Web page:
In a wave of high-profile clemency orders earlier this week, President Donald Trump pardoned ‘junk bond king’ Michael Milken, a 1979 Wharton MBA graduate.
Milken pleaded guilty in 1990 to six felonies, including securities fraud and tax violations, in one of the highest-profile cases against a Wall Street executive in history. Although he may be one of Wharton’s most notorious graduates, he is far from the only alumnus to have come under fire for white-collar crimes.
Wharton MBAs have been implicated in insider trading cases such as ‘Operation Perfect Hedge.’ Trump, who graduated from Wharton in 1968, has been accused numerous times of tax evasion and violations of the emoluments clause, a Constitutional provision which prevents federal officials from being compensated by foreign governments.
Regardless of Trump’s pardon, we cannot ignore the fact that Milken was educated at Wharton and that he manipulated the financial sector for his own gain at the expense of average citizens. While he represents the worst of Wharton alumni, the school’s response was to simply take down his photo from the Wharton “Hall of Fame” in 1989. This action is not enough. In the wake of Milken’s pardon, Wharton must implement stricter ethics requirements to directly address white-collar crimes and help prevent future criminal action from alumni.
An expanded ethics requirement will prevent damage to Wharton’s reputation and make the school a leader in promoting social responsibility. Currently, Wharton’s undergraduate curriculum requires students to choose from one of two introductory business ethics courses, LGST 100 or LGST 101. In its MBA program, students again must only take one ethics course as part of the core curriculum. One course is not enough to change someone’s ethical outlook on business or fully give them tools to solve questions of moral ambiguity.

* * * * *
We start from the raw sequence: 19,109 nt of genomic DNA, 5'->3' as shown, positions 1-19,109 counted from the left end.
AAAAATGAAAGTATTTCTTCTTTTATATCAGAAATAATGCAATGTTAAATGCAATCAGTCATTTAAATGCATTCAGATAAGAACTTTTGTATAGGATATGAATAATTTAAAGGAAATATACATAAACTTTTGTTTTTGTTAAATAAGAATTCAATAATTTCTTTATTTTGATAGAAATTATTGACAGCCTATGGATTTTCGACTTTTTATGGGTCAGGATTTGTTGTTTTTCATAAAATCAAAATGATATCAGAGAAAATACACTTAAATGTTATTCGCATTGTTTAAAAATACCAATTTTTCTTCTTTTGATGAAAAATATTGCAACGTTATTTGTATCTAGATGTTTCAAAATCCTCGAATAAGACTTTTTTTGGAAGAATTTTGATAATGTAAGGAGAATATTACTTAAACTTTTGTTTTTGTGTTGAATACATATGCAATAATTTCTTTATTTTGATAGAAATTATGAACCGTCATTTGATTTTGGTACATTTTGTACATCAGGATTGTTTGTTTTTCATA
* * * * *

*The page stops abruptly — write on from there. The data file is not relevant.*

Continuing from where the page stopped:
An expansion of ethics requirements would also show Wharton taking a firm position against white-collar crime and acknowledging its effects. White-collar crimes are often far more costly to society than other crimes, yet criminals are often not prosecuted due to the luxury of big public relations firms and defense lawyers that less wealthy criminals cannot afford.
Pardons are a luxury only the ultra-rich can attain. Wharton should take an active interest in preventing these sorts of crimes, and that starts with its curriculum.
Most top business schools have adopted an ethics requirement, but Wharton should seek to lead the field by requiring more than one course for both its undergraduate and MBA students. Wharton claims to be the best business school in the nation, so actions it takes set a precedent for all other business programs nationwide.
Rather than assuming its name brand is enough to keep its reputation strong, Wharton should take an active step in enhancing the quality of its graduates and their impact on the world. Expanding ethics-based requirements would help ensure that discussion of business ethics play a more central role in the Wharton education.
At a certain point, the blame cannot be solely placed on the individual but must also be put on the institution. By expanding its ethics requirement, Wharton will avoid harm to both its reputation and society that alumni like Milken create.
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